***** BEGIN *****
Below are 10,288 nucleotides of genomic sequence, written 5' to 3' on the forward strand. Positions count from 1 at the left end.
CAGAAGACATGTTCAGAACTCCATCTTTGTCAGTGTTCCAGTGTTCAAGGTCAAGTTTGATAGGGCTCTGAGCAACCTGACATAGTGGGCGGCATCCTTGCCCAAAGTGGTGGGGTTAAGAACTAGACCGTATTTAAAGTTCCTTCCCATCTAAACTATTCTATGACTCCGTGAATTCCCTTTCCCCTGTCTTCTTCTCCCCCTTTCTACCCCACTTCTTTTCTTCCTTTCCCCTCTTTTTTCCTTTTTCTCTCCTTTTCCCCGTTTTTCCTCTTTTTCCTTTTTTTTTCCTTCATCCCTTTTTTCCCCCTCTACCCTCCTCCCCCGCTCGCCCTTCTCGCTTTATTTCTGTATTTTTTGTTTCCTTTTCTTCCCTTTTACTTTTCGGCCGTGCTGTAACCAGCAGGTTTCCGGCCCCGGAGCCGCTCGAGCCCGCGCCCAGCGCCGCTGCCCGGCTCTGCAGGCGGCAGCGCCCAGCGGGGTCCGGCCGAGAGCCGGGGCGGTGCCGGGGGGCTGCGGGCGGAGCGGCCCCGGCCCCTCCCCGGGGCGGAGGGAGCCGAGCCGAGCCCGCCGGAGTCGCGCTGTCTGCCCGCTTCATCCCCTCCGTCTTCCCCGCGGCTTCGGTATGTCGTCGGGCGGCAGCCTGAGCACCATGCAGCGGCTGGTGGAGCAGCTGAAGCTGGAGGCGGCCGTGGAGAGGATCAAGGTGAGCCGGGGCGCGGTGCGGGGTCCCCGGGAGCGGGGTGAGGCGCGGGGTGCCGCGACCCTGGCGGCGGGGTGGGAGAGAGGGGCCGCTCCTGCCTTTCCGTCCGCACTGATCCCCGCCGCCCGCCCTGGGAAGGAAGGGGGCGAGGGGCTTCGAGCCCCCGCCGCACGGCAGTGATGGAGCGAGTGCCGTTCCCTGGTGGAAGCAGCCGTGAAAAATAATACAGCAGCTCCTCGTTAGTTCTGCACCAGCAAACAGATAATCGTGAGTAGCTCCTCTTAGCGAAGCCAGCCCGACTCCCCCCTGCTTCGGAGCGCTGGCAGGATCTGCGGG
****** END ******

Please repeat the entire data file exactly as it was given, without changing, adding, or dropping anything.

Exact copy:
Below are 10,288 nucleotides of genomic sequence, written 5' to 3' on the forward strand. Positions count from 1 at the left end.
CAGAAGACATGTTCAGAACTCCATCTTTGTCAGTGTTCCAGTGTTCAAGGTCAAGTTTGATAGGGCTCTGAGCAACCTGACATAGTGGGCGGCATCCTTGCCCAAAGTGGTGGGGTTAAGAACTAGACCGTATTTAAAGTTCCTTCCCATCTAAACTATTCTATGACTCCGTGAATTCCCTTTCCCCTGTCTTCTTCTCCCCCTTTCTACCCCACTTCTTTTCTTCCTTTCCCCTCTTTTTTCCTTTTTCTCTCCTTTTCCCCGTTTTTCCTCTTTTTCCTTTTTTTTTCCTTCATCCCTTTTTTCCCCCTCTACCCTCCTCCCCCGCTCGCCCTTCTCGCTTTATTTCTGTATTTTTTGTTTCCTTTTCTTCCCTTTTACTTTTCGGCCGTGCTGTAACCAGCAGGTTTCCGGCCCCGGAGCCGCTCGAGCCCGCGCCCAGCGCCGCTGCCCGGCTCTGCAGGCGGCAGCGCCCAGCGGGGTCCGGCCGAGAGCCGGGGCGGTGCCGGGGGGCTGCGGGCGGAGCGGCCCCGGCCCCTCCCCGGGGCGGAGGGAGCCGAGCCGAGCCCGCCGGAGTCGCGCTGTCTGCCCGCTTCATCCCCTCCGTCTTCCCCGCGGCTTCGGTATGTCGTCGGGCGGCAGCCTGAGCACCATGCAGCGGCTGGTGGAGCAGCTGAAGCTGGAGGCGGCCGTGGAGAGGATCAAGGTGAGCCGGGGCGCGGTGCGGGGTCCCCGGGAGCGGGGTGAGGCGCGGGGTGCCGCGACCCTGGCGGCGGGGTGGGAGAGAGGGGCCGCTCCTGCCTTTCCGTCCGCACTGATCCCCGCCGCCCGCCCTGGGAAGGAAGGGGGCGAGGGGCTTCGAGCCCCCGCCGCACGGCAGTGATGGAGCGAGTGCCGTTCCCTGGTGGAAGCAGCCGTGAAAAATAATACAGCAGCTCCTCGTTAGTTCTGCACCAGCAAACAGATAATCGTGAGTAGCTCCTCTTAGCGAAGCCAGCCCGACTCCCCCCTGCTTCGGAGCGCTGGCAGGATCTGCGGG